Cleveland's Amazon HQ2 Bid Offered $3.5 Billion In Local, State Incentives
Local and state leaders offered Amazon up to $3.5 billion in incentives in Cleveland’s failed bid for the tech giant’s second headquarters, according to an unredacted bid released by the city after a court order on Friday.
This new release shows what the city had sought to conceal from the public. In an earlier release last year, the city had redacted incentive details, renderings of the proposed downtown campus and references to a “microgrid.”
The bid included tax breaks and other incentives, a downtown campus for Amazon and a K-12 school near Cleveland State University. The incentive number appeared to be an upper estimate of a package that could vary in value.
The city released the bid to comply with a March 8 order by Judge Patrick M. McGrath in the Ohio Court of Claims, which adjudicates public records disputes. WEWS reporter Sarah Buduson had filed the case early last year.
“While we do not agree with the ruling, we will comply,” the mayor’s office said in a news release. “In less than 120 days, the working team created an impressive proposal highlighting the strengths of our region, in pursuit of an unprecedented economic development opportunity.”
The state of Ohio and nonprofit economic development group JobsOhio offered $1.26 billion to $1.55 billion to Amazon. The package included state tax credits, road work, help with talent acquisition and other services.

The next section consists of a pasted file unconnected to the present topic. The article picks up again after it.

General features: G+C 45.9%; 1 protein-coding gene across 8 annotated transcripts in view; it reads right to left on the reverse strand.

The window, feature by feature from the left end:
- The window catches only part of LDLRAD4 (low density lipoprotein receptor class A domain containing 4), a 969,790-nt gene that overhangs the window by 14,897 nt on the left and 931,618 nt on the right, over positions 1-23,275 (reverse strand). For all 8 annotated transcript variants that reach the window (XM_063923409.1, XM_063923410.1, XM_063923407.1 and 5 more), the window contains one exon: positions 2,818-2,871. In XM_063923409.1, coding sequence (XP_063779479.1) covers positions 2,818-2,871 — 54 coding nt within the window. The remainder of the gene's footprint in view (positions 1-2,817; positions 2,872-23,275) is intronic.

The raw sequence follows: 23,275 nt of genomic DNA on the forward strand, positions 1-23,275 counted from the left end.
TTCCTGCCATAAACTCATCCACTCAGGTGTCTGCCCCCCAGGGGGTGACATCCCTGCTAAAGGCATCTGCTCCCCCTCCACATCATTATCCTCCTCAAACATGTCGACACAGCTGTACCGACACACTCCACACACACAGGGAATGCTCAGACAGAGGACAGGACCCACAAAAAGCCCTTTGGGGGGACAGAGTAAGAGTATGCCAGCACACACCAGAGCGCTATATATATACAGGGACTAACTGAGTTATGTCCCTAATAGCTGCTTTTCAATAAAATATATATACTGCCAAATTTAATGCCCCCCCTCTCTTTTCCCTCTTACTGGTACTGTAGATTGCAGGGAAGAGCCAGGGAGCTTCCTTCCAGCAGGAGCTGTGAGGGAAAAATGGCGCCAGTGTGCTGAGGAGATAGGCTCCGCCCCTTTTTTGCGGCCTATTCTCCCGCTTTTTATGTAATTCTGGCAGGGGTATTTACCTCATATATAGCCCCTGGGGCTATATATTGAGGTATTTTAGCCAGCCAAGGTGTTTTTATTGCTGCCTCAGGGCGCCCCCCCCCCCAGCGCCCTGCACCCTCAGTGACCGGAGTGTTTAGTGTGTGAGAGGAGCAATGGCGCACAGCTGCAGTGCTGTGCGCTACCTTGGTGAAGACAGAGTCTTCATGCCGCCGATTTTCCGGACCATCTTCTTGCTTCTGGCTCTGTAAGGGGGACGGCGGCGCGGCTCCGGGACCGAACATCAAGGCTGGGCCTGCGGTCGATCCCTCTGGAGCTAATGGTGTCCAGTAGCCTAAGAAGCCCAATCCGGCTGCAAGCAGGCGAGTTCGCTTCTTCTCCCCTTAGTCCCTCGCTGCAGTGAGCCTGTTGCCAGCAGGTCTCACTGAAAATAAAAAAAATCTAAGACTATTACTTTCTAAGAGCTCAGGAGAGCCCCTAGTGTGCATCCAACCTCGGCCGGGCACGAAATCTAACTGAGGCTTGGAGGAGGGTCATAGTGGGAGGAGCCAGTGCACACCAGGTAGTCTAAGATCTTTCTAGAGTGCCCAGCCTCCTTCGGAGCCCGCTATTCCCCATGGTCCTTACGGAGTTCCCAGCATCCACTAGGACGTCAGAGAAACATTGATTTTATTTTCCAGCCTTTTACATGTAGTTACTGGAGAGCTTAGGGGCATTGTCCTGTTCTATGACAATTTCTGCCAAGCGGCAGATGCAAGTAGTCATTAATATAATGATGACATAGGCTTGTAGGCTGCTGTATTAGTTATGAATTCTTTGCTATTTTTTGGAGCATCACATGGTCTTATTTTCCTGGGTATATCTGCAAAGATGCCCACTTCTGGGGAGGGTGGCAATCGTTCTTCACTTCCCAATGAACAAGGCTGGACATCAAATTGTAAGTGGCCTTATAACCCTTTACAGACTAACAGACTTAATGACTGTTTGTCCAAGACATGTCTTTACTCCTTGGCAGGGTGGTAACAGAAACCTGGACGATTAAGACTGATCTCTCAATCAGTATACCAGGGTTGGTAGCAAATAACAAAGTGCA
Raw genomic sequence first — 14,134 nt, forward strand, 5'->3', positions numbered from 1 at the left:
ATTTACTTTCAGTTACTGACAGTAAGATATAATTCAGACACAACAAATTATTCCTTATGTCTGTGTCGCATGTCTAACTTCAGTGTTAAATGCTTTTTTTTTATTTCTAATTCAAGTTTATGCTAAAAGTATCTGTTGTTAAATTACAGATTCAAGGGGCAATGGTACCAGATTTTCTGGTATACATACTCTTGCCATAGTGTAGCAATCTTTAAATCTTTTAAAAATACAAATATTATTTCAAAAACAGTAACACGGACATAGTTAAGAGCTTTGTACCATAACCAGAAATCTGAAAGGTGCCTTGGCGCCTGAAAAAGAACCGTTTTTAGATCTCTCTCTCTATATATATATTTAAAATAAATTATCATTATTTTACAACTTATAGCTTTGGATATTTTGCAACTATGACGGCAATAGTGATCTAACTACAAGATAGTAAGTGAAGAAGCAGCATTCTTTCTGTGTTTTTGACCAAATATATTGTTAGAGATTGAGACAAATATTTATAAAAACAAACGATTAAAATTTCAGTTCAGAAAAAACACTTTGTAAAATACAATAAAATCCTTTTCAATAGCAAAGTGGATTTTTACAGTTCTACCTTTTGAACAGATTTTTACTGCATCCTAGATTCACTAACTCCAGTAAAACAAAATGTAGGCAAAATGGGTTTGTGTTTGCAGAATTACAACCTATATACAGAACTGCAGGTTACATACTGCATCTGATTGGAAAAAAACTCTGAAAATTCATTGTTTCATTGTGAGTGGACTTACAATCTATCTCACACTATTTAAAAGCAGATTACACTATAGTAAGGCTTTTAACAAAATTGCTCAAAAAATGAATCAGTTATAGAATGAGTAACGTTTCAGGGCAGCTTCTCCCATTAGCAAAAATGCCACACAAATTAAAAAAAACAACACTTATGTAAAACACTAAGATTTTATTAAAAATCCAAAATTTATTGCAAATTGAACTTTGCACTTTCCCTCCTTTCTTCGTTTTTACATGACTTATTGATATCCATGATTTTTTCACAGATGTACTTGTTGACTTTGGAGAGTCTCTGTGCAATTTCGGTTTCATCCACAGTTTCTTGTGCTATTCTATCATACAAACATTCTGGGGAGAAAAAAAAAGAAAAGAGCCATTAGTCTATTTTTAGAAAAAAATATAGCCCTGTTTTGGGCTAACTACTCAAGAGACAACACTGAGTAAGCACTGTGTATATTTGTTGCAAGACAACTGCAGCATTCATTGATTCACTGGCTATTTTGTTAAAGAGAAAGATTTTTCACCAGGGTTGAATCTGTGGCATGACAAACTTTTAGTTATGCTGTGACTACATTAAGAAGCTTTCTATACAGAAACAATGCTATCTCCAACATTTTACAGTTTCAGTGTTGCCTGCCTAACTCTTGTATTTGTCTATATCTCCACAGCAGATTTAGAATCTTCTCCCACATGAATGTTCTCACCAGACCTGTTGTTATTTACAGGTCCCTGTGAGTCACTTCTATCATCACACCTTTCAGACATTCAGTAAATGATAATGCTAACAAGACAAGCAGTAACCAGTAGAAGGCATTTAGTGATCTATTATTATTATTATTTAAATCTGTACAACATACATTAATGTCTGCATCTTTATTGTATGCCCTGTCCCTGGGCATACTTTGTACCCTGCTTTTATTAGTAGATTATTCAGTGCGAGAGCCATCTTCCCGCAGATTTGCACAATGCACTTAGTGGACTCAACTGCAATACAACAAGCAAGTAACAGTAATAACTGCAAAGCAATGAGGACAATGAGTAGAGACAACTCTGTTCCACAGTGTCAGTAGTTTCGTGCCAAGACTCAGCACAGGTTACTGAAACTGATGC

JobsOhio and state reserved the right to “claw back” incentives if Amazon didn’t meet projected hiring and payroll commitments, according to the bid.
Cuyahoga County pledged $300 million, based on the additional sales tax revenue Amazon would generate over 20 years. The county also said it would spend $200 million to build a “downtown Cleveland microgrid” to provide electricity and internet.
Cleveland offered a 15-year refundable income tax credit valued at $489 million.
The city and county offered another $600 million in tax abatements and tax increment financing over 30 years for the headquarters. (The exact value could vary; Cleveland estimated that the non-school TIF package could be worth up to $987 million.)
According to the bid, Cleveland State University would have provided 10 acres of land near campus to create “Amazon University,” an event center and K-12 school with an International Baccalaureate program.
Last year, Cleveland released a redacted version of the bid, arguing that elements of it were trade secrets exempt from release.
A special master appointed by the court to review the case brought by WEWS concluded in February that the city “failed to show that any information in the bid document constitutes a trade secret of the City of Cleveland.”
The latest release does not include a six-page letter from JobsOhio and the state, which the special master determined was not a public record.